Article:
Performance Audit Recommendations; and JCPAA, ‘Chapter 2: Defence’s implementation of audit recommendations’ and ‘Chapter 3: Agencies’ implementation of audit recommendations’ in Report 443: Review of Auditor-General’s Reports Nos. 23 and 25 (2012-13) and 32 (2012-13) to 9 (2013-14). 123 ANAO, Audit Report No. 9 (2014-15), pp. 19-20.

32 REPORT 449: RDAF, MILITARY EQUIPMENT DISPOSAL AND TARIFF CONCESSIONS

of the design and implementation of regional grant programs’.124 However, the Committee notes the ANAO finding that, in this context, the ‘most important message from this audit is that considerable work remains to be done to design and conduct regional grant programs in a way where funding is awarded, and can be seen to have been awarded, to those applications that demonstrate the greatest merit in terms of the published program guidelines’.125

2.81 Noting these continuing concerns in achieving better practice regional grants administration, the Committee believes that further improvement in this area might best be achieved through a range of approaches, including:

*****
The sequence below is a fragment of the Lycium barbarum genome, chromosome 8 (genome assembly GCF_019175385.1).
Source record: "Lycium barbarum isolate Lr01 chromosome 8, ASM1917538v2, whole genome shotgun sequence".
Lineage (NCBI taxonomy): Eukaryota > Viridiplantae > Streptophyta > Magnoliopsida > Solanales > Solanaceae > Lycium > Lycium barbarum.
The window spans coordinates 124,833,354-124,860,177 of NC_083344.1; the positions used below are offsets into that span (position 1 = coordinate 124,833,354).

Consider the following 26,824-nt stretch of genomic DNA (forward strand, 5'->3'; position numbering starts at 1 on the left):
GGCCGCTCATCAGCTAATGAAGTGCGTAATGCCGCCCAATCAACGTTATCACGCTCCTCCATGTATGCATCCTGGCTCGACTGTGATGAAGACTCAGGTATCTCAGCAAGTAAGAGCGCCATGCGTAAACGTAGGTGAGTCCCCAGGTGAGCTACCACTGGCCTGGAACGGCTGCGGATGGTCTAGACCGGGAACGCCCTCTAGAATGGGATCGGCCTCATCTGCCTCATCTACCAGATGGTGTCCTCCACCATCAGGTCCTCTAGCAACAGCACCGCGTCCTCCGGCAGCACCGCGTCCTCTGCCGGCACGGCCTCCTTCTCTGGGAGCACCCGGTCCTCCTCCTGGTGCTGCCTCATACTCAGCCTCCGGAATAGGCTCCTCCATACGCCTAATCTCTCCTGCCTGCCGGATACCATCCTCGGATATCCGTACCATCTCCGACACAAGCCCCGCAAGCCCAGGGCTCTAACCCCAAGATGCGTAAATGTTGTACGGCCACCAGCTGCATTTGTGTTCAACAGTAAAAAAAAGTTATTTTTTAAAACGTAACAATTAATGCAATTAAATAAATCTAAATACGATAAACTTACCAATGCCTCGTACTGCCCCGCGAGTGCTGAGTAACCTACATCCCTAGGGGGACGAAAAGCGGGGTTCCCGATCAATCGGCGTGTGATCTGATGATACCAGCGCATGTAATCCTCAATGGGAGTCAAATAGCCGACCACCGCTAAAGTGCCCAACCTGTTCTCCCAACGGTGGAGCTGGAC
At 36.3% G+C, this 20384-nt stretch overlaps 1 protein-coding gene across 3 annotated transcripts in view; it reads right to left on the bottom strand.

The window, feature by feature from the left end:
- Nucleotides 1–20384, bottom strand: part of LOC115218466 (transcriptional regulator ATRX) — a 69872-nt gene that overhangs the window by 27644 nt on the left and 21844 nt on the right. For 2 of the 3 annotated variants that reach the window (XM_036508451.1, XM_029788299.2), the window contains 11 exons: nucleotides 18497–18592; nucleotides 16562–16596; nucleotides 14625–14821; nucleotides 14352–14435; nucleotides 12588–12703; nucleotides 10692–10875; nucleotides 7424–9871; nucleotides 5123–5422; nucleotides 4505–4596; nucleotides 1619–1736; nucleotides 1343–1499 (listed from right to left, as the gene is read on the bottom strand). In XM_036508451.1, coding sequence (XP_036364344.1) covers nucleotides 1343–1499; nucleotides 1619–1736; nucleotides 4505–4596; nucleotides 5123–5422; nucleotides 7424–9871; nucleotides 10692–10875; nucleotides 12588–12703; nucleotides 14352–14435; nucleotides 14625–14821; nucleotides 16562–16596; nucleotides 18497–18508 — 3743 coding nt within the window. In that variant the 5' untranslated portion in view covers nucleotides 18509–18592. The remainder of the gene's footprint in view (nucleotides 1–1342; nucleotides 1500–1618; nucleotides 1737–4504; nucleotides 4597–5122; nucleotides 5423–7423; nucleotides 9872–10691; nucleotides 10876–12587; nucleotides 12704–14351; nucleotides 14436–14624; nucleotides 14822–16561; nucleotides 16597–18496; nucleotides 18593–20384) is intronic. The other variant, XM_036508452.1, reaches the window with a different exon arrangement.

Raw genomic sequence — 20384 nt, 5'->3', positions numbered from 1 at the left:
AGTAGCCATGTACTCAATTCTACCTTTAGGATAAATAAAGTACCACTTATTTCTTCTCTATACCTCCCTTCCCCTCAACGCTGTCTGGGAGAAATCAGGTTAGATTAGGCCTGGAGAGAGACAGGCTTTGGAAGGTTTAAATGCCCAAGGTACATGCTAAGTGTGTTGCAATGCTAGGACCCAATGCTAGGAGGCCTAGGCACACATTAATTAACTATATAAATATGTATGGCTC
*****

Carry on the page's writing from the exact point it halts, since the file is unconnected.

 Priority follow-up audits of the effectiveness of DIRD’s grants

administration, with a standing audit focus on regional grants administration

 Revision of the Commonwealth Grants Rules and Guidelines and

ANAO Better Practice Guide, Implementing Better Practice Grants Administration, by the Department of Finance and the ANAO, as required, to reflect findings and recommendations of ANAO performance audit reports and JCPAA reports relevant to this area

 Priority ANAO follow-up of DIRD’s implementation of audit

recommendations

 Addition of a new section on ‘Regional grants administration’ in the

ANAO Better Practice Guide, Implementing Better Practice Grants Administration

 An increased focus on training of departmental officers in this area, as

required, by the Department of Finance